Tropic Finds a Cable Consort
For Tropic, the deal makes sense, since it was previously selling direct to cable providers and it needed a larger partner to help it convince operators it can support their network needs. For Scientific-Atlanta, the move helps because it gives the company a product it didn't previously have -- and hasn't yet developed.
Under the terms of the OEM agreement, Scientific-Atlanta will sell, distribute, and support Tropic's gear for the MSO (multiple service operator) market. The two companies started working together late last year, according to Rob Lane, Tropic's VP of marketing -- and just in time, too.
"Cable network operators have already begun deploying ROADM-based metro systems as they focus on adding interactive digital video services," writes Scott Clavenna, chief analyst of Heavy Reading, in his coming report on the ROADM (reconfigurable optical add/drop multiplexer) market. "This, in turn, has increased pressure on major incumbent telcos to follow suit."
"Every day you see operators ratcheting up what they're offering on downstream bandwidth," says Bob Collmus, Scientific-Atlanta's director of marketing for transport networks. "They're becoming fiber pressed… and they need to manage their assets well."
Indeed, one of the top competitors in the space, Fujitsu Network Communications Inc. (FNC), already has bagged some cable customers with its ROADM solution, including Bright House Networks, Comcast Corp. (Nasdaq: CMCSA, CMCSK), Cox Communications Inc. (NYSE: COX), and Shaw Communications Inc. (see Fujitsu Firms Its ROADM Resolve).
Comcast has a stake in, and buys gear from, Movaz Networks Inc., another ROADM vendor (see Sources: Comcast Has Movaz Stake).
Tropic says it has cable MSO customers as well, but won't name them.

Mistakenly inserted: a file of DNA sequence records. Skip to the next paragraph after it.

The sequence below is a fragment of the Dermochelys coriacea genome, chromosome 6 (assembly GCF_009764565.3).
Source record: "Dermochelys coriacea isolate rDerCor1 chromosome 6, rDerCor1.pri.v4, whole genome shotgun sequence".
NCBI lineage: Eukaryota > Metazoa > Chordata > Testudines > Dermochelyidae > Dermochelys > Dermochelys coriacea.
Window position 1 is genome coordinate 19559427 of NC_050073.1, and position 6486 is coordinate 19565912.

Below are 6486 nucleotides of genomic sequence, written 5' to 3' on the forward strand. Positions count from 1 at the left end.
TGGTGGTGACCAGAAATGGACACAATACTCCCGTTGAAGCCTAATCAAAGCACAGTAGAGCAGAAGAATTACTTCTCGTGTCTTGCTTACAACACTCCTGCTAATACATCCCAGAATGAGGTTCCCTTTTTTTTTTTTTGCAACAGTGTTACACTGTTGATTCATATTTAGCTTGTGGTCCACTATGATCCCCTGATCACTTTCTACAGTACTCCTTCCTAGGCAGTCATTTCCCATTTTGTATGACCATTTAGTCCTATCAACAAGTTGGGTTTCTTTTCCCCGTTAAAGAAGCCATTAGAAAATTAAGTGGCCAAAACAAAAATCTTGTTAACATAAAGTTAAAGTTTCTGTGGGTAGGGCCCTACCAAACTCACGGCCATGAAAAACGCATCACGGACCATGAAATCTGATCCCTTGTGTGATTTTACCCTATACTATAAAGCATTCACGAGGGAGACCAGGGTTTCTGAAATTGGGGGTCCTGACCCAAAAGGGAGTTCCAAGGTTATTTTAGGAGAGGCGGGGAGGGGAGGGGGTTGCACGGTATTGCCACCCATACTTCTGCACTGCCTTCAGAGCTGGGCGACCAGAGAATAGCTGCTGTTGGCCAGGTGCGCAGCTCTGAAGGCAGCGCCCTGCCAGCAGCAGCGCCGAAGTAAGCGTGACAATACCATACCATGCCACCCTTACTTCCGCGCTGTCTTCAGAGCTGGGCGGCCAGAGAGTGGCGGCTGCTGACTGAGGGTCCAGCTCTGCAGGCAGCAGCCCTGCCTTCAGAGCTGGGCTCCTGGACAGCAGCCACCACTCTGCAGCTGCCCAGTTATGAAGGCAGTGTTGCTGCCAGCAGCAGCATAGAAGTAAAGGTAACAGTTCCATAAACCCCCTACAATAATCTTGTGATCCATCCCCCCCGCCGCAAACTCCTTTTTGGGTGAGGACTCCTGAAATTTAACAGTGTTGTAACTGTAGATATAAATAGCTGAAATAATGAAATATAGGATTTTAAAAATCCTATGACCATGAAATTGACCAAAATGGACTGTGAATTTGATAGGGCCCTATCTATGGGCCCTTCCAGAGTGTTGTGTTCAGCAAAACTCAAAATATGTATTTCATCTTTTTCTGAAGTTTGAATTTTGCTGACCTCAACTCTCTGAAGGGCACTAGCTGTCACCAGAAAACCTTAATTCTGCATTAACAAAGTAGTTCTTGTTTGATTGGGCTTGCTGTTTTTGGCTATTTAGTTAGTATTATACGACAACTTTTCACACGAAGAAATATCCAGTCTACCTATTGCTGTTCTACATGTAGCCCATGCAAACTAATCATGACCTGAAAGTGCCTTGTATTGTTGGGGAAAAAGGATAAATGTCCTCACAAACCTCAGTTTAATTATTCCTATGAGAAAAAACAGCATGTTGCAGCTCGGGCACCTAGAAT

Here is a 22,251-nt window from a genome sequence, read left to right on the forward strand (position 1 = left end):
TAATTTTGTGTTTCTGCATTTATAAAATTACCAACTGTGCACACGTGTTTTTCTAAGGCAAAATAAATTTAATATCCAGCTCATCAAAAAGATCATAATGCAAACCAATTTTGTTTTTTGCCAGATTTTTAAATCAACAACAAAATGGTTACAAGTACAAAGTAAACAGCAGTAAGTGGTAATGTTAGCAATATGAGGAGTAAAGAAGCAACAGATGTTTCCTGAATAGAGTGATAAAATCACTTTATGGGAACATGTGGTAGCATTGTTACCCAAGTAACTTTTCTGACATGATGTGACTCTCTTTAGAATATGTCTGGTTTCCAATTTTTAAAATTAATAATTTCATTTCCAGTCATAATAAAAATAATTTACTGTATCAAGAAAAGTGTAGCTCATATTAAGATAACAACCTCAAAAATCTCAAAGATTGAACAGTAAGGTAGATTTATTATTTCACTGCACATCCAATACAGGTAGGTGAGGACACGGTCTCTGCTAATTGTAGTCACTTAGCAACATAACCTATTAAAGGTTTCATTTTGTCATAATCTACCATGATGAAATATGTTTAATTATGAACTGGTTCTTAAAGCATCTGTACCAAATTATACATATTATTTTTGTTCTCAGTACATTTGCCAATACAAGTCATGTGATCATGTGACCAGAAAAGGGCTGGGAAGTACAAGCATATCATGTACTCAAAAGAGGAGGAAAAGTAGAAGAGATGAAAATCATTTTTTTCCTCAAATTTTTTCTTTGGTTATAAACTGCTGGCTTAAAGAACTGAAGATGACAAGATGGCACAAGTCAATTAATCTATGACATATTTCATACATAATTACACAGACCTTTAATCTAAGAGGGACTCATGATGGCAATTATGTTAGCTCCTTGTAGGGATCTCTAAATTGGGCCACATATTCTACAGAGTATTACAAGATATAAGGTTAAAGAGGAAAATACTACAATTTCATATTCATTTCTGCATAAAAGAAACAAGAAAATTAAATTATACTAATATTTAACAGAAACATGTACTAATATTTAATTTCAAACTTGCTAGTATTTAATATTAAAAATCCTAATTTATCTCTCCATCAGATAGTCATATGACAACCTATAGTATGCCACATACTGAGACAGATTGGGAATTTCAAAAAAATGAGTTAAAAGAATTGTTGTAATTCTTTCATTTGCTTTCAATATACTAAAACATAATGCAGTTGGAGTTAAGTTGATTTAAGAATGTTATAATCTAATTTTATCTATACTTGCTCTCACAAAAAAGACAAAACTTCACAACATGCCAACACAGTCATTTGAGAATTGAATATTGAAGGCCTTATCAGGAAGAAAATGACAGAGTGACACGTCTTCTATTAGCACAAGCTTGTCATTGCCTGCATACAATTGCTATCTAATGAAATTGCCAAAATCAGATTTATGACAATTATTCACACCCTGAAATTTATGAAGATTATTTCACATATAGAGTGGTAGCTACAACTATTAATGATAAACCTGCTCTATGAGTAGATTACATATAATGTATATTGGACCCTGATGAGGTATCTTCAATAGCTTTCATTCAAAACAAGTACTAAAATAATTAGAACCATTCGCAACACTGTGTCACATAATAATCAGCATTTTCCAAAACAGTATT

Scientific-Atlanta, for its part, counts Time Warner Inc. (NYSE: TWX), Cablevision Systems Corp. (NYSE: CVC), and Comcast as its largest customers.
The thing that helped sell Scientific-Atlanta on the partnership was Tropic's ability to provide more detailed monitoring, Scientific-Atlanta executives say.
As signals enter Tropic's systems, an optical identifier is attached to each channel, enabling that wavelength to be identified anywhere it turns up in the network. The identifier enables Tropic to monitor power consumption and connectivity associated with specific wavelengths and the network cards that support those wavelengths in the vendor's equipment. That gives Tropic (and its customers) the ability to see exactly where network errors occur, without requiring an optical-to-electronic signal conversion.
"You have to look at the health of network, not just the endpoints," says Tropic's Lane. "You don't have to have expensive test equipment rolling around these networks and fault finding."
Tropic admits there are "some exclusivities" to the partnership, but won't elaborate on what they are. Also, the company says that SA has not invested in Tropic at this time.
Nearly a year ago, Tropic partnered with Alcatel (NYSE: ALA; Paris: CGEP:PA) to sell its gear to telecom carriers, and Alcatel invested an undisclosed amount at that time (see Alcatel Tops Up Tropic).
— Phil Harvey, News Editor, Light Reading
For further education, visit the related Light Reading Webinar archive: The Role of ROADMs in Optical Networks